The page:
Those of you who have studied any level of psychology will know one of the very obvious methods used, called Transactional Analysis. Transaction Analysis, is all about the personas around adults, parents, children, and how we each pertain a different ego at every stage. It happens every single day without many of us knowing. We will oscillate between these ego states across 24 hours, depending on what kind of scenarios we’re put in. Let’s look at an example, if somebody pushes in front of us in the sandwich shop, suddenly we go into parental state of “how dare you”. Whereas if somebody dismisses our feelings about a project we’re working on, we might go into child mode.

What I’ve seen surrounding this notion of heading back into the office is how we’re all oscillating. I won’t give too much of the game away – hint, read our research!! But you’ll notice that the Google employees, Amazon employees, etc., have all written letters to the bosses to say, “you can’t make us come back in the way it was before”.

We are seeing some breakdown behaviours going on right now in how we’re going to communicate coming back to the office. Lots of organisations are very nervous about putting their policy out to individuals, and a lot of individuals are taking a very strong stance about how they feel about it. The answer of course, is channel your adult mode. Let’s talk about what you need, what we need to do, but also understand we are running a business and we can’t lose sight of that either. We need to step into our old roles again, but with a fresh way of thinking; leaders have to be comfortable at some level about being able to lead again and direct their global teams back to some kind of structure. But there’s a huge amount of nervousness taking place right now.

Q: In a similar vein is virtual events. It’s been incredible to see how quickly we, as an industry have adapted to lockdown. And virtual events were implemented at the speed of light and the rise of webinars placed events into our own living rooms. But as we’ve said before, there is a Zoom fatigue taking place right now. And the yearning to head back to a physical world is evident. Over the next 12 to 24 months, do you think we will revert back to our old ways? So do you think the virtual event will still hold value in certain cases?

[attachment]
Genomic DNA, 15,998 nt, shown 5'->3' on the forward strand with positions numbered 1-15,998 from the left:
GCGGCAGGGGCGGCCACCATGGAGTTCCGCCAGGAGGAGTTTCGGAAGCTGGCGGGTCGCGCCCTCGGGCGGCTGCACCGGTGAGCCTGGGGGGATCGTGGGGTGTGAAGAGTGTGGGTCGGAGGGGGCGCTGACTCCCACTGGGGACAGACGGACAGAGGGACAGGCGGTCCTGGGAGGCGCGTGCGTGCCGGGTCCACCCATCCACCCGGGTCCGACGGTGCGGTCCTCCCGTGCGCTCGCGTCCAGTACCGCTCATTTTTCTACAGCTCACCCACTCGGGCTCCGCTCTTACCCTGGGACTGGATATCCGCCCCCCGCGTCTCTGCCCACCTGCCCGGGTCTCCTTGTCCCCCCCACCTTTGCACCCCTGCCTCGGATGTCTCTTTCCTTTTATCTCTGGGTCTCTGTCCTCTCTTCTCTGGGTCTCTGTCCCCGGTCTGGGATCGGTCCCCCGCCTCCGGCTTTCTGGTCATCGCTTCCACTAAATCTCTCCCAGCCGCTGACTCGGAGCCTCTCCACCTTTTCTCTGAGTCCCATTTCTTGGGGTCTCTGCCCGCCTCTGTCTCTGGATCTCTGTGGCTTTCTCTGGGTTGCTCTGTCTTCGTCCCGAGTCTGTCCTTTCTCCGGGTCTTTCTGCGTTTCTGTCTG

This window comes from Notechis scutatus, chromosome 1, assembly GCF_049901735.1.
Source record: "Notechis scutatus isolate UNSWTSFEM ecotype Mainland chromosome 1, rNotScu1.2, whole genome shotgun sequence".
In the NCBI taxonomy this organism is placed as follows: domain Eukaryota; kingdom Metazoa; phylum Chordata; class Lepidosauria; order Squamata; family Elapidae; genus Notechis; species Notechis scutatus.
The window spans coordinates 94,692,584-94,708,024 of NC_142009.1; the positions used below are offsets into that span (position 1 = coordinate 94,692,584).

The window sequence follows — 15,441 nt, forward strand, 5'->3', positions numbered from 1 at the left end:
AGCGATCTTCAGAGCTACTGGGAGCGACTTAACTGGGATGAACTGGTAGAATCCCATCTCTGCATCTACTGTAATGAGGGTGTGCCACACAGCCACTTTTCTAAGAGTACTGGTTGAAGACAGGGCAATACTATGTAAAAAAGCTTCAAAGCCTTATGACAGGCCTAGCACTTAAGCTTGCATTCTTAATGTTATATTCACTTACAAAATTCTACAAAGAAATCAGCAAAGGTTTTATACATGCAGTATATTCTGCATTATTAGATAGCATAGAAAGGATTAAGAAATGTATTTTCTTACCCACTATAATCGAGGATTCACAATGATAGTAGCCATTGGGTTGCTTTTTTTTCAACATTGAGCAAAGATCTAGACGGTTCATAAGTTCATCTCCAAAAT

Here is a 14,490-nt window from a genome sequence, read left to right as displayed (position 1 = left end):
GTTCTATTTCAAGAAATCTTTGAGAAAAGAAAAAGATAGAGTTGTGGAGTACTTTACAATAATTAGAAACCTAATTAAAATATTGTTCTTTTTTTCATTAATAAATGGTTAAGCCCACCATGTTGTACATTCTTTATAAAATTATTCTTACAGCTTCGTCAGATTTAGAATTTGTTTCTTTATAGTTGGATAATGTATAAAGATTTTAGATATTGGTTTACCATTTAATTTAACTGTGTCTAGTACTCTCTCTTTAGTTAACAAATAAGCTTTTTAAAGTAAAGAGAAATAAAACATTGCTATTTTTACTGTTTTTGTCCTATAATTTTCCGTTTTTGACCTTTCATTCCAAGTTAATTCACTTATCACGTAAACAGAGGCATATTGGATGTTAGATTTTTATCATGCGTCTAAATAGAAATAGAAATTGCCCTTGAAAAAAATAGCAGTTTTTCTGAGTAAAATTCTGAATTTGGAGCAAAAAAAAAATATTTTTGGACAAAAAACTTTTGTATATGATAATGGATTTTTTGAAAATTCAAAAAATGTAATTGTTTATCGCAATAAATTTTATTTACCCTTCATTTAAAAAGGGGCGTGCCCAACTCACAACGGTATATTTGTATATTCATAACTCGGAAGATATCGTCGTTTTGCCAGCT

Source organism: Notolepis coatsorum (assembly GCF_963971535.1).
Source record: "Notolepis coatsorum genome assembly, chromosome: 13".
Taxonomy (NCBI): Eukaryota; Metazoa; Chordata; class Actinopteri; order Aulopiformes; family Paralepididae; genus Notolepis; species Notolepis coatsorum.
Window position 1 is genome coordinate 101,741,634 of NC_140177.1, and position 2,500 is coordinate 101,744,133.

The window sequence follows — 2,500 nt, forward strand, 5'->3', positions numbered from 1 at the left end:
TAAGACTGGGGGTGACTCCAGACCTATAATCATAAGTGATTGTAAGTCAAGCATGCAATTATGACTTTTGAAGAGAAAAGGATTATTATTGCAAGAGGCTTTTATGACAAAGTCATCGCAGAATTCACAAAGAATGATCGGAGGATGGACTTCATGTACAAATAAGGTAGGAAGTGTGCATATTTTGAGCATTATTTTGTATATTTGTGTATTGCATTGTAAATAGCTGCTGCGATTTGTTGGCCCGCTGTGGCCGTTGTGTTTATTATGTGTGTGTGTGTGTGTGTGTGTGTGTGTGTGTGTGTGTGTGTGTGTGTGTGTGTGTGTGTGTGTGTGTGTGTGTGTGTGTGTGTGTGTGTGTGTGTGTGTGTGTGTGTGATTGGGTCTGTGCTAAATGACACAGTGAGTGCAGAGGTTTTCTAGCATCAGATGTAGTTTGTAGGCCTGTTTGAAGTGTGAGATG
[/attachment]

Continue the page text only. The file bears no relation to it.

A: It’s a great question and one we get asked a lot. My business owns Cannes Lions, and we’re heavily involved in CES, whilst running own big events at MediaLink. People want to feel the audience. They want to network. They want to be with people. But, they also want the choice.

That said, many don’t necessarily want to give up two-four days of their working week. They might want to go to some sessions in person and then maybe others online. So, the hybrid model will work wonders. We recently ran an event on the 9th of September, and we had circa 350 people in attendance. When the invite went out, I’ve never seen a take-up so fast in my life. And it paid off! It was so wonderful to be back together again, and that’s what this industry is all about – networking, learning from each other, inspiring each other. But, the ease of some events being hybrid, will open so much global scale that perhaps was missing before.

Q:  You have such an impressive CV and you seem to be wearing many hats. What do you think is key for success in your role?

A: I love what I do and I do what I love. And that’s important. I’ve always been my own person. I’ve never dressed fashionably. I’ve never followed the crowd. I’ve never done the popular thing. I’ve done what I thought was the right thing for me.

My father who passed during COVID had a wonderful saying “Don’t be a Coca-Cola bottle.” And for the record, I love Coca-Cola (full-fat, of course). But he used to say “There are millions of billions of Coca-Cola bottles in the world and they all look the same. Don’t be tempted to be that. Be your own flavour.”

Whether it was not going to university and getting a job instead, or breaking away and setting up my own firm at the beginning of the last recession in 2009. I have absolutely loved every single journey. I studied to be a psychotherapist when I was 35 years old, and although it felt so late in life to study again, I followed what I really wanted to do. And I think when you do what you love, it doesn’t feel like work.

But stepping outside of personal achievements, one key piece of advice I would give to anyone is ‘time management’. My diary, like many, is often wall-to-wall and can be a logistical nightmare sometimes to take a break, as we stated earlier, to digest from one meeting to the next. I rely on my incredible supporting staff, who manage me and make sure I’m in the right rooms at the right time, in the right places with the right papers. And I really couldn’t do it without them. It’s the people that support you and cheerlead you alongside solid time management that is the key. If you really want to get something done, you will find the time and the means to do it. Just follow your heart.